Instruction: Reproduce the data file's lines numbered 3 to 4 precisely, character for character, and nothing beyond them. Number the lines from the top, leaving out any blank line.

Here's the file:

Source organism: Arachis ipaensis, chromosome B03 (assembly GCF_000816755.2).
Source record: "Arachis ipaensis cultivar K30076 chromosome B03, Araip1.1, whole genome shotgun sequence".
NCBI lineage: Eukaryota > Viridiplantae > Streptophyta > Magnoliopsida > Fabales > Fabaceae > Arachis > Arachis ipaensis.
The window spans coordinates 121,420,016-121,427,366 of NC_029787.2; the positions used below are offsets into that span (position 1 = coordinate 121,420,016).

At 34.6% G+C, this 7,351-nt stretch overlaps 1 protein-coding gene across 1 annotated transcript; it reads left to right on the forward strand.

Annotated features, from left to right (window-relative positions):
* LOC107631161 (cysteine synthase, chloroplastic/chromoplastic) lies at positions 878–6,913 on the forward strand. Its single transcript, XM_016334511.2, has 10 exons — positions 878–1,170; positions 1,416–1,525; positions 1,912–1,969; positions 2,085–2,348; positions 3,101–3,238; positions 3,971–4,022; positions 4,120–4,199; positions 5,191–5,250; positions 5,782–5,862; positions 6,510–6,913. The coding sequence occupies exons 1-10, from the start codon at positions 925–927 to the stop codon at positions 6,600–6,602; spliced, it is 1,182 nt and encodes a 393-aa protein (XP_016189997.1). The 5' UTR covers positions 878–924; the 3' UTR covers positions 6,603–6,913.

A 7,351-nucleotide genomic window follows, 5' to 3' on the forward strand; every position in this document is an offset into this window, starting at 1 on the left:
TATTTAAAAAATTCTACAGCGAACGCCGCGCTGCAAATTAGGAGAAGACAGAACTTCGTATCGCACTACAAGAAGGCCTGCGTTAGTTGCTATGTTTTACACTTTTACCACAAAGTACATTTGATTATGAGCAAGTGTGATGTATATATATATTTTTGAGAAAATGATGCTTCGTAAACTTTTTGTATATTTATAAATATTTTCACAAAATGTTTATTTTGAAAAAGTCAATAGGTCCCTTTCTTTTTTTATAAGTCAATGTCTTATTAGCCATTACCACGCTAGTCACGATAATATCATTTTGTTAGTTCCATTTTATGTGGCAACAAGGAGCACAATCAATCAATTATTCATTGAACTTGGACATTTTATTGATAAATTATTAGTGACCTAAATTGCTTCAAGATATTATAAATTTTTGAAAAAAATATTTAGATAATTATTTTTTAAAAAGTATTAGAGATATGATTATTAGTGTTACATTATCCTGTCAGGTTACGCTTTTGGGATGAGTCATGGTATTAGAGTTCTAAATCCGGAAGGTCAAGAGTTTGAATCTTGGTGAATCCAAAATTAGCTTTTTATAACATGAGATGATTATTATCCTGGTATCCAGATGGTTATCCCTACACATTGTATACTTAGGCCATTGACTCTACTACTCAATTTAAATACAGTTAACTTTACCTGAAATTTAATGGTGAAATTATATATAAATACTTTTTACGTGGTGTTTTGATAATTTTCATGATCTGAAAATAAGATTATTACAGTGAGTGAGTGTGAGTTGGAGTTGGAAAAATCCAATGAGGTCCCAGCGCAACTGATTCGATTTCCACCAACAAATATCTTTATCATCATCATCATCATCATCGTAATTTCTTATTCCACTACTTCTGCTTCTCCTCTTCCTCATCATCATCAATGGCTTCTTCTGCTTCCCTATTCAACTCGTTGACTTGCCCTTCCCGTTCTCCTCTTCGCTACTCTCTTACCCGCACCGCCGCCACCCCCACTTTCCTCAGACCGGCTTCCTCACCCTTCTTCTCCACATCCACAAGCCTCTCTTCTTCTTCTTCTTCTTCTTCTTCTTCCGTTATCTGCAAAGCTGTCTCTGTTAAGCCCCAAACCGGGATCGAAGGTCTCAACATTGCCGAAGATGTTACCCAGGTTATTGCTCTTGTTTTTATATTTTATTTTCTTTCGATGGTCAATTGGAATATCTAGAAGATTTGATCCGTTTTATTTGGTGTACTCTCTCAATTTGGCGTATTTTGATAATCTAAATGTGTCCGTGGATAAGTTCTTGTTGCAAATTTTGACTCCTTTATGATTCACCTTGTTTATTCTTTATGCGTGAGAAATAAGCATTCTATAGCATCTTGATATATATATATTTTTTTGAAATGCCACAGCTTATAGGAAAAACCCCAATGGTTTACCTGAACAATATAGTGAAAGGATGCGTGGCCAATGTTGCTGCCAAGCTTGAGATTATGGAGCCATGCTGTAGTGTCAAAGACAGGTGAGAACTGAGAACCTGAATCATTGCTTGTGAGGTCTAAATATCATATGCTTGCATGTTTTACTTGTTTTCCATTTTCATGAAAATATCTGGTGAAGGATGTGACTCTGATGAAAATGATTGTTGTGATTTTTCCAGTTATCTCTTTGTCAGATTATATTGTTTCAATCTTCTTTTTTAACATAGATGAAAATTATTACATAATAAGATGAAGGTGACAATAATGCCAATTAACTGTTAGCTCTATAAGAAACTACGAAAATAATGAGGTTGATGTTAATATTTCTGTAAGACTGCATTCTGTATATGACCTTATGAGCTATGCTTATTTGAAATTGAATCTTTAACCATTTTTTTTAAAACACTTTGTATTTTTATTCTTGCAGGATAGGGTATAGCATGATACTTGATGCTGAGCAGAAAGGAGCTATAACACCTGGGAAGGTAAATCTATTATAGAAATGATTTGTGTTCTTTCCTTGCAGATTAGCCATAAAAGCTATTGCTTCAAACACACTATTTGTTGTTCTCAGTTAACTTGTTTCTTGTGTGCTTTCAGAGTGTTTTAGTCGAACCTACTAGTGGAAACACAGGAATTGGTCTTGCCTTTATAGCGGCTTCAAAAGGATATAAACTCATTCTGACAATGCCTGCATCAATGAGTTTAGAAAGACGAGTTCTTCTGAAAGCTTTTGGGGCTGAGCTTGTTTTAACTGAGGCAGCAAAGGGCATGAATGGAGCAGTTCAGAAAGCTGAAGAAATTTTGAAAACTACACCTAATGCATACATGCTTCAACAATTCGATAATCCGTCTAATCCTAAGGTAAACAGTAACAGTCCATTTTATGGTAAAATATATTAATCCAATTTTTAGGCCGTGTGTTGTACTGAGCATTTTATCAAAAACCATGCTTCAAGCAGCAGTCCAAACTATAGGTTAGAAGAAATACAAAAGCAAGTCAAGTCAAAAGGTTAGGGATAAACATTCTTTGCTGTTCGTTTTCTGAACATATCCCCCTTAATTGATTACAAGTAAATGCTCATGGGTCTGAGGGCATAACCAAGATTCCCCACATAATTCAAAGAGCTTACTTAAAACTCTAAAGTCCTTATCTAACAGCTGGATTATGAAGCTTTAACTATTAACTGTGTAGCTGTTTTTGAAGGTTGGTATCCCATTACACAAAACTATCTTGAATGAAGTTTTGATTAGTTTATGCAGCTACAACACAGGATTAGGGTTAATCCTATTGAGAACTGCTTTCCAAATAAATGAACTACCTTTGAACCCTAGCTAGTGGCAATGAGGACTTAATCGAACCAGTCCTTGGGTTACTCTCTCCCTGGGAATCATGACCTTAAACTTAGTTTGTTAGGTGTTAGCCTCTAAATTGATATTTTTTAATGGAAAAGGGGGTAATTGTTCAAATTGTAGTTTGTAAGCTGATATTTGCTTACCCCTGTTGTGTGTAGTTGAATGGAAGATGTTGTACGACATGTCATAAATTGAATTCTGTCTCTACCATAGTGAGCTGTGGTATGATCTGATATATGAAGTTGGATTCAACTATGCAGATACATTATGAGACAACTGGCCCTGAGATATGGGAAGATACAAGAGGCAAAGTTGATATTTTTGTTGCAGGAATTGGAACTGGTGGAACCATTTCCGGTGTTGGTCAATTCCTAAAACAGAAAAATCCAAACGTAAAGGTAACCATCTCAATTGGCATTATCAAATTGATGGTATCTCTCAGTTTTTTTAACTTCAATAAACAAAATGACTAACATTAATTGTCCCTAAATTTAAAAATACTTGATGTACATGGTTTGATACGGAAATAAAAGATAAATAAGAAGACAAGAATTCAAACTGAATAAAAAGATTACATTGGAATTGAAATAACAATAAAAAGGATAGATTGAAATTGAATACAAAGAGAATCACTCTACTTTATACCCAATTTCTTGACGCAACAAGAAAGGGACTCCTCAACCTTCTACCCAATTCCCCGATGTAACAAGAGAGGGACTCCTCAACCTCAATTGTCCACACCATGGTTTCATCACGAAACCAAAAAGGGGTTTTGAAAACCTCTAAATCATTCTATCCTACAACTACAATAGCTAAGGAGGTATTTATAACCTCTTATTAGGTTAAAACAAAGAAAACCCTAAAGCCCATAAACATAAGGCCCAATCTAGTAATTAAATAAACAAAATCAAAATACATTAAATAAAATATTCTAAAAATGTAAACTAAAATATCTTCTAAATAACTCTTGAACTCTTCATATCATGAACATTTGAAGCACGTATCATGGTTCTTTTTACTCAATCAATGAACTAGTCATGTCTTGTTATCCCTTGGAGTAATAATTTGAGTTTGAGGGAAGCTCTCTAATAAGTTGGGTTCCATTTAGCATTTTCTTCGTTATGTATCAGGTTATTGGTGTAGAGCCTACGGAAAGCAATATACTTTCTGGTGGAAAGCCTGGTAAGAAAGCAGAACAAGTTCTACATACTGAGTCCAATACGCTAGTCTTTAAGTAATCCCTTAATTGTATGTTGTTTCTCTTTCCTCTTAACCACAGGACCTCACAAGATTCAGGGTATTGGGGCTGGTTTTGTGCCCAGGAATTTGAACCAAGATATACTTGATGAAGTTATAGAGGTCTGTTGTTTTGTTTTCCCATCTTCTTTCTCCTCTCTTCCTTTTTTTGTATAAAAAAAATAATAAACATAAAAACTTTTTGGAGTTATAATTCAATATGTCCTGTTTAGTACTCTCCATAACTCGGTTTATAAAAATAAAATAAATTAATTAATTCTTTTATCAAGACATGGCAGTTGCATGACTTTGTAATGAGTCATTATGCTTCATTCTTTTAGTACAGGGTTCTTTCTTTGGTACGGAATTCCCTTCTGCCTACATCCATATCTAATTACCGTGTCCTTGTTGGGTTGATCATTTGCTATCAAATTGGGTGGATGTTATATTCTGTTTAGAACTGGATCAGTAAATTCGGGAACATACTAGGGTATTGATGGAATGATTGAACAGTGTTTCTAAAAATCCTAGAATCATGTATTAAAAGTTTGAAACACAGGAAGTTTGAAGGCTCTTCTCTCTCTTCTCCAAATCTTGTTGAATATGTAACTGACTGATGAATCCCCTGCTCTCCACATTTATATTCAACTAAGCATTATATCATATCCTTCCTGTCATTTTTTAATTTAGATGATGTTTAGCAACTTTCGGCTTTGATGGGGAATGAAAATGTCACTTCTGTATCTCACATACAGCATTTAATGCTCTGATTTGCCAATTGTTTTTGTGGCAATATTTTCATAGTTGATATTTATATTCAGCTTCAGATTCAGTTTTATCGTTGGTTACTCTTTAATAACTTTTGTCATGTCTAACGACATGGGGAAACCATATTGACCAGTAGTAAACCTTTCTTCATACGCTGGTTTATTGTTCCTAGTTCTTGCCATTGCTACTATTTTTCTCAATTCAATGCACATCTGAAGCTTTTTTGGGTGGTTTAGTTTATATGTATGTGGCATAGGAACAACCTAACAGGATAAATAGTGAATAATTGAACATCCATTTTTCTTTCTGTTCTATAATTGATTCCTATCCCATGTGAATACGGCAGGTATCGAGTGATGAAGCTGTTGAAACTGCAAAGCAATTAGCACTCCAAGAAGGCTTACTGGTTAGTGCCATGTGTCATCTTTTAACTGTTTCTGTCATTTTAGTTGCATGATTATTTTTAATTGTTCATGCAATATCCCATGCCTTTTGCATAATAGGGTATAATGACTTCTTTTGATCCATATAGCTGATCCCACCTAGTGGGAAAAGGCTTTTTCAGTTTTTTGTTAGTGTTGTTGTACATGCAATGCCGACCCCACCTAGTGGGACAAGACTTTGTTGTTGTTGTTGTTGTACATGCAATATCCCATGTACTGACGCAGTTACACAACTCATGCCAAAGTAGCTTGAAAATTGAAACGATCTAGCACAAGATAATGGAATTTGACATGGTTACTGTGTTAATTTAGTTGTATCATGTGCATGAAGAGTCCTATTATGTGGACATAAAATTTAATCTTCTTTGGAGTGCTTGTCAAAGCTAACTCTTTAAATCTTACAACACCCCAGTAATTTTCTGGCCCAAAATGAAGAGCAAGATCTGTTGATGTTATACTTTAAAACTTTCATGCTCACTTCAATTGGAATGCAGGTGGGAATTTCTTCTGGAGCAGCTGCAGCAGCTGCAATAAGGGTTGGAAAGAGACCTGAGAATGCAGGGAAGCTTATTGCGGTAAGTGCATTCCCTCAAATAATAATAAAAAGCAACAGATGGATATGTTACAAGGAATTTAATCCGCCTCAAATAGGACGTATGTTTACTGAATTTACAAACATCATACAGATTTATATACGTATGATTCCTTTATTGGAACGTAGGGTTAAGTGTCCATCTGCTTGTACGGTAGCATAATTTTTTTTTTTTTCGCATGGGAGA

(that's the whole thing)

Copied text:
NCBI lineage: Eukaryota > Viridiplantae > Streptophyta > Magnoliopsida > Fabales > Fabaceae > Arachis > Arachis ipaensis.
The window spans coordinates 121,420,016-121,427,366 of NC_029787.2; the positions used below are offsets into that span (position 1 = coordinate 121,420,016).